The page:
Moen said the American system of government was built around accepting and encouraging both conflict and compromise, and the three branches of government are in place to ensure that even as people or groups disagree, the favored and expected outcome is one in which no single person or group has too much power that can be abused.
“The system is really predicated on and structured on good will and acceptance of outcome, and compromise, based on the fact that there’s a deliberate diffusion of political power,” he said. “The whole system is predicated on people being able to work together in order to advance public policies that improve peoples’ lives, and if you don’t have that, you have constant turmoil rather than resolution of intractable public policy problems in a large, complicated, diverse country.”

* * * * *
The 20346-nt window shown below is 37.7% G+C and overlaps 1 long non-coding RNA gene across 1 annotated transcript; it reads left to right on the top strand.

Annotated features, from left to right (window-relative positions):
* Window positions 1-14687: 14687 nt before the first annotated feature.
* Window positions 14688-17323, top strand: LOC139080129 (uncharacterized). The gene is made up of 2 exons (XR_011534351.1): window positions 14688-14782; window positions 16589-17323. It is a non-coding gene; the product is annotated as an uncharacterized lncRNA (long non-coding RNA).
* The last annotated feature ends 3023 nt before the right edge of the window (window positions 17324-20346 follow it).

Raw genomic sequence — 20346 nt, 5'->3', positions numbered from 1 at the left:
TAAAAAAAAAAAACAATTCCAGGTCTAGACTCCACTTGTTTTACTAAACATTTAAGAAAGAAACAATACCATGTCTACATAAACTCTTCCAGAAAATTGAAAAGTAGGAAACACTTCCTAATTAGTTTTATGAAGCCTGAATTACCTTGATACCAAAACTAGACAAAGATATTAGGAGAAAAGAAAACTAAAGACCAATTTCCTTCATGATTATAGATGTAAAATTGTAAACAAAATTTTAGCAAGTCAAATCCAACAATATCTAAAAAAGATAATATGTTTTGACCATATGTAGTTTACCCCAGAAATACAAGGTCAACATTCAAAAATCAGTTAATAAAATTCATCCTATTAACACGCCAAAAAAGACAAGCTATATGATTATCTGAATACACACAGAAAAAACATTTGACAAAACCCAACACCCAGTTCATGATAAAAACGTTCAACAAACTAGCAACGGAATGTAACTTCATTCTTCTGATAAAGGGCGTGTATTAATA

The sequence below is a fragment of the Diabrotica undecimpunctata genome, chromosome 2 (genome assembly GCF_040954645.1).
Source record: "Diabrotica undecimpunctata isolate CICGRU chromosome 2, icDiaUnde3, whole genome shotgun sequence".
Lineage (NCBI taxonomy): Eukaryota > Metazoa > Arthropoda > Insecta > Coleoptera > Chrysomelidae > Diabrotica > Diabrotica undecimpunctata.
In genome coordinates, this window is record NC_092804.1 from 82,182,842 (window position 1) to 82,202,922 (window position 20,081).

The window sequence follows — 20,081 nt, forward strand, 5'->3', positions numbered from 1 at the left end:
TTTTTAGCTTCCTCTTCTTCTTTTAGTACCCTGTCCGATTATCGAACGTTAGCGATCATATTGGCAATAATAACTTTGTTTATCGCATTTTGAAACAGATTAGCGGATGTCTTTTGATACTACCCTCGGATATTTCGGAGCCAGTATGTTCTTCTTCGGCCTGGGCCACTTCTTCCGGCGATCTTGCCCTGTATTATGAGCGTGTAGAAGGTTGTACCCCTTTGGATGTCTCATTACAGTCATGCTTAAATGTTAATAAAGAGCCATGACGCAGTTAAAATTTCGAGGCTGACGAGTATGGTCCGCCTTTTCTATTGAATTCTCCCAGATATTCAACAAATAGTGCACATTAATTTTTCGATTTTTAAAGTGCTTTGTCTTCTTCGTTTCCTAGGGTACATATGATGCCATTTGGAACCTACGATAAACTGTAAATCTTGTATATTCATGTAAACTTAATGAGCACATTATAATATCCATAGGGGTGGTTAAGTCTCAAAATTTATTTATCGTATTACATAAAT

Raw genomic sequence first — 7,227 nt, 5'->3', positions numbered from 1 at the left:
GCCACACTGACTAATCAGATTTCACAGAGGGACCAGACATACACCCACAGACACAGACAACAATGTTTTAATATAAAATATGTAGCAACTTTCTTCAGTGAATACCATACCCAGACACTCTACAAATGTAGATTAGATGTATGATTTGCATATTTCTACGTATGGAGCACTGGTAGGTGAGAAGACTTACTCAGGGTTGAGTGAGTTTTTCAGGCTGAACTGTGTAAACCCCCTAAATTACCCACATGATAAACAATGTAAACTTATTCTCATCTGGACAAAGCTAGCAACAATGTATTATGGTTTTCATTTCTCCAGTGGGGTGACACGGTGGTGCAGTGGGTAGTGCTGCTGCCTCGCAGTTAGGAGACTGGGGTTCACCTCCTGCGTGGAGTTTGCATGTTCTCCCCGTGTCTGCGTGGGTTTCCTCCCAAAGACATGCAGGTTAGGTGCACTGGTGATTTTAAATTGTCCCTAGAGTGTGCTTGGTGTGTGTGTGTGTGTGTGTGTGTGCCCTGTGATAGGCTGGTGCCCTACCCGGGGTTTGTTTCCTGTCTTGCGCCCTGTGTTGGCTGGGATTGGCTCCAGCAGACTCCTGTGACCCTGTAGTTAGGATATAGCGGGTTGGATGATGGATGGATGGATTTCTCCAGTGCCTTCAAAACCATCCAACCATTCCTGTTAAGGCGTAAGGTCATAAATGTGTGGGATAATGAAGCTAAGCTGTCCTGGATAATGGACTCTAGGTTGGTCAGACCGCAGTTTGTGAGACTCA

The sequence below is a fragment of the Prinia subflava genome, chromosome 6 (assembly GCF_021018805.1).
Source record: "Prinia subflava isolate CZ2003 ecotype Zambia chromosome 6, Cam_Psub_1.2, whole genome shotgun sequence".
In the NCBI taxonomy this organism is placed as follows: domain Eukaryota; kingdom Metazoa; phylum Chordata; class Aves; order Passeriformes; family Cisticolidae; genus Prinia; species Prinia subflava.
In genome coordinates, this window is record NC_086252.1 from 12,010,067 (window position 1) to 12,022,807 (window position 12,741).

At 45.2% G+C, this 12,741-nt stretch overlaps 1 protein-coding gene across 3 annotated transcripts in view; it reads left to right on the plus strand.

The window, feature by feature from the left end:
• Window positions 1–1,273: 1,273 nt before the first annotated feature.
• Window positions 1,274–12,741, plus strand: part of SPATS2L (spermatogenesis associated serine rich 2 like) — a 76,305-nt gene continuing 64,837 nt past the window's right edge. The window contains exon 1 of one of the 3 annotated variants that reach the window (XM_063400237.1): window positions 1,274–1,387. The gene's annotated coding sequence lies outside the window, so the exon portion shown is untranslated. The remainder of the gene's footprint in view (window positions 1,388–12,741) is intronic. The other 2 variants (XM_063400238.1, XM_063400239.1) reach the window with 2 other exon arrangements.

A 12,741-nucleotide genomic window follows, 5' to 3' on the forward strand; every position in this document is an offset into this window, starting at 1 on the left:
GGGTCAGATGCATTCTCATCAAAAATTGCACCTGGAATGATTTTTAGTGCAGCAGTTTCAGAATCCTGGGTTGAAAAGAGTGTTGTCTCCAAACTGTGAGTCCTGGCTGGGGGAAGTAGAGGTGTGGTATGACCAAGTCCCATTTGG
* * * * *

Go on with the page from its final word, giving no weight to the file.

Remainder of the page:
Moen said political scholars began to document the decline in civility years ago, long before the 2016 presidential election brought a noted, highly visible decline in established decorum.
“People saw this coming and began to write about it, and it’s almost like it accelerated; it’s like the old adage that revolutions sometimes happen slowly and then they happen fast, and it seems like with incivility it was building slowly and then it may have happened rather quickly,” Moen said.
Given the consistent doses of harsh commentary and conduct present in modern American politics, Moen said he is not surprised that South Dakotans who responded to the News Watch poll were well aware of the decline in civility.